Right forearm of the patient having the arteriovenous fistula (AVF) with the thrombus (solid arrow labeled “A”), 18G IV Cannnula placed in the AVF with its tip close to the thrombus (oblique arrow labeled “C”) and a tourniquet applied proximally using a fistula band (transparent arrow labeled “B”)
Figure 1
Right forearm of the patient having the arteriovenous fistula (AVF) with the thrombus (solid arrow labeled “A”), 18G IV Cannnula placed in the AVF with its tip close to the thrombus (oblique arrow labeled “C”) and a tourniquet applied proximally using a fistula band (transparent arrow labeled “B”)

An angiogram of the right upper limb (radial artery and the AVF) was performed the next day morning by the cardiologist and showed excellent flow across the AVF anastomotic site with no evidence of stenosis at the anastomotic site or in the venous system, with small thrombus at AVF [Figure 2]. He underwent hemodialysis the same day afternoon, with the AVF supporting blood flow >300 ml/min. He was treated with anticoagulation with heparin for 5 days and discharged with advice to continue aspirin and clopidogrel.

Fistulogram after thrombolytic therapy with tissue plasminogen activator showing the radial artery (thick arrow labeled “A”, the arterialized cephalic vein (arrow labeled “B”) and a small mobile thrombus near the anastomotic site of the arteriovenous fistula (oblique arrow labeled “C”)
Figure 2
Fistulogram after thrombolytic therapy with tissue plasminogen activator showing the radial artery (thick arrow labeled “A”, the arterialized cephalic vein (arrow labeled “B”) and a small mobile thrombus near the anastomotic site of the arteriovenous fistula (oblique arrow labeled “C”)

Discussion

Vascular access is the “Achilles heel” of hemodialysis and absence or loss of vascular access is often associated with significant morbidity and mortality.[1] Even though the thrombosis rate of autologous AVF is one-sixth that of AV graft, thrombosis is still the most common cause for late failure of AVF.[1] Thrombosis is usually the consequence of some sort of anatomic abnormality, like stenosis, in the proximal venous segment; problems with the arterial segment account for only about 17% of AVF thrombosis,[1] but systemic abnormalities in hemostasis like protein C and S deficiency, factor V Leiden, antiphospholipid antibodies, etc., may also contribute. The results of treatment of thrombosed AVF have significantly improved in recent times, with long-term patency reports at 63-89% at 3 months, 52-74% at 6 months, and 27-47% at 1 year.[234] For best results, treatment of thrombosis should start as early as possible.[1] Delay in instituting treatment may result in extension of the thrombus, making subsequent intervention or surgical procedures more difficult and less successful. Delay in treating the thrombus also allows a longer period of contact between the thrombus and the vessel wall, making subsequent extraction of thrombus more traumatic to the vessel wall, which in turn could predispose to thrombotic events in the future. Most importantly, early resolution of the thrombosis may allow uninterrupted use of the same AVF for dialysis, avoiding intercurrent use of a venous catheter and attendant morbidity, like in our case. Treatment options available for thrombosed AVF are: (1) percutaneous intervention with thrombectomy and angioplasty of any stenosis detected; (2) surgical thrombectomy; (3) declotting by mechanical techniques (dilatation and aspiration); (4) TT; and (5) combined mechanical declotting and TT. In the absence of robust comparative trials, clinical practice is usually dictated by local expertise and available facilities.[1] Percutaneous intervention is the most preferred option and is usually performed by an interventional radiologist or an interventional nephrologist. Percutaneous interventions as well as surgical thrombectomy were not immediately possible in our patient due to logistic issues. We referred the patient to an intervention center in another city, but the patient refused. Hence it was decided to try TT in his case, in a desperate attempt to salvage the access. Urokinase was not available with us. Published literature on TT with streptokinase as well as tPA are very limited. Only tPA is FDA approved for treatment of thrombosis in hemodialysis catheters (not AVF) in the US and almost all recent reports of TT in clotted AVF also employed tPA. We could not find reports of thrombolysis of AVF using SK after 1995 and the immediate patency rate reported in previous studies was about 50%. The available literature on the use of tPA reported a short-term patency of 90% or even more.[24567] Based on this, we felt that tPA probably offered better chances of success and decided to employ it in our case. We used the protocol described by Tseke et al.[7]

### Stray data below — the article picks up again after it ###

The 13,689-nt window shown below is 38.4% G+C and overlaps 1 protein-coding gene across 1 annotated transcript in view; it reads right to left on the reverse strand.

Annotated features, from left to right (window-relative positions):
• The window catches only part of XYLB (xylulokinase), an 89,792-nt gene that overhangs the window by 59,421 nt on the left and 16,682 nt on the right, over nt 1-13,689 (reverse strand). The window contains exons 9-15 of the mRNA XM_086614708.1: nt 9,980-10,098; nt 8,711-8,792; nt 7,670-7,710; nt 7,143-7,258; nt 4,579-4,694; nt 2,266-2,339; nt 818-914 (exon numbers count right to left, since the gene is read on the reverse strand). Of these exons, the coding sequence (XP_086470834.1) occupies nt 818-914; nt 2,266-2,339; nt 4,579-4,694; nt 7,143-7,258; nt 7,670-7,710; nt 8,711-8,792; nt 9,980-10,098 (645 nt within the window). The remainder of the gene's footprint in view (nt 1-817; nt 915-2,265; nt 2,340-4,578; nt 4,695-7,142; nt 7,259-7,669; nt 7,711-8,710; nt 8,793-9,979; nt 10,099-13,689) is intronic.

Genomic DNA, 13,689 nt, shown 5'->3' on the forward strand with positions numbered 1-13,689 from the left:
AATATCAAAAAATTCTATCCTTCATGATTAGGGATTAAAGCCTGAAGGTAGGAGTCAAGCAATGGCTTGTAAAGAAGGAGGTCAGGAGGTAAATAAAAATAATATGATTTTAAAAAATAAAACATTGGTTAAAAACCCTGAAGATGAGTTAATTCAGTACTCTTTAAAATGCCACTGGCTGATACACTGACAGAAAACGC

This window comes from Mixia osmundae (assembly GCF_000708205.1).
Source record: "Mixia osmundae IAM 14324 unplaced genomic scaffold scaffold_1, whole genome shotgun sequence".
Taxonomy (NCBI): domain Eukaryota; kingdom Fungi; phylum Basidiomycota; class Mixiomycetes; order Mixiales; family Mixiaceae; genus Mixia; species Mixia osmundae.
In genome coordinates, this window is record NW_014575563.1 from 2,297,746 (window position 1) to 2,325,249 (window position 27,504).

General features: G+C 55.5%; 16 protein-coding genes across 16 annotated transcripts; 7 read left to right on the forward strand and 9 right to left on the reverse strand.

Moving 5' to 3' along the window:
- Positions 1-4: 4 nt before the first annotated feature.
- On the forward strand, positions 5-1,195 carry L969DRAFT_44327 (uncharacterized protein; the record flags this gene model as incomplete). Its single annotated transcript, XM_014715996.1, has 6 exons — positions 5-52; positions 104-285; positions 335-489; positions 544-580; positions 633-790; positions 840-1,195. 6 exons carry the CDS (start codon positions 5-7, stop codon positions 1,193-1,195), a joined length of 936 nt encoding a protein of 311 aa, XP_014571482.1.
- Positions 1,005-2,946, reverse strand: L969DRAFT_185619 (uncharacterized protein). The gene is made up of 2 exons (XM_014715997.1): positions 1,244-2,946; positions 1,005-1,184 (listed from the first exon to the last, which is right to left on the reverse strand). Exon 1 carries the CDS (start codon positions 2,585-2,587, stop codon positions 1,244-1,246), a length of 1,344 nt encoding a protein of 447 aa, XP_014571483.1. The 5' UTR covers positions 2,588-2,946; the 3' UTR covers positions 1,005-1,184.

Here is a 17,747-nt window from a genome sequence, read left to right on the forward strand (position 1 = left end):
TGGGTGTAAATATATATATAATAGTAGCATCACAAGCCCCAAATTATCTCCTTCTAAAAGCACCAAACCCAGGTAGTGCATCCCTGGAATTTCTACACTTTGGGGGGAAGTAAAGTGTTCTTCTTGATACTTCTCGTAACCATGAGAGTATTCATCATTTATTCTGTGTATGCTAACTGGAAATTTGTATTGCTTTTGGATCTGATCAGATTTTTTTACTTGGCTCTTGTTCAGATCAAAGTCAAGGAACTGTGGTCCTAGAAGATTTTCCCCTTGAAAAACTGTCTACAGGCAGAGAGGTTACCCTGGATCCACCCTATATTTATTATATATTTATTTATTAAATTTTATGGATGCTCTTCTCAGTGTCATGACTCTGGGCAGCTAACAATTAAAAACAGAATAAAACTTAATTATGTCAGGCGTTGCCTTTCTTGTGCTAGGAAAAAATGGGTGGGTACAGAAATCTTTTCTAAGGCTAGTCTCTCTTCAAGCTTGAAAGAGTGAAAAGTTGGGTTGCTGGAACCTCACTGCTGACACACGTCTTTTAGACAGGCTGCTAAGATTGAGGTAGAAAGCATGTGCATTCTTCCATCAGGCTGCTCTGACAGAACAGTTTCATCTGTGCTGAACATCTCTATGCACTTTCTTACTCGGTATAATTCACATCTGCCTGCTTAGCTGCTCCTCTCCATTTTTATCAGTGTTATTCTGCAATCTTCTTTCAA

It may be prudent to point out that the success in our case may not be generalizable to all cases of clotted AVF. Our patient promptly recognized the absent thrill and reported to hospital within a couple of hours, he had an isolated thrombus at the anastomotic site with the rest of the AVF bearing no thrombi, and we could institute TT within about 4 h of detection of catheter malfunction - all of which likely contributed significantly to the success of the treatment.

Acknowledgment

We sincerely thank Prof. Sunil Narayan, Head, Department of Neurology, JIPMER, for providing tPA for timely use in our patient.

Source of Support: Nil

Conflict of Interest: None declared.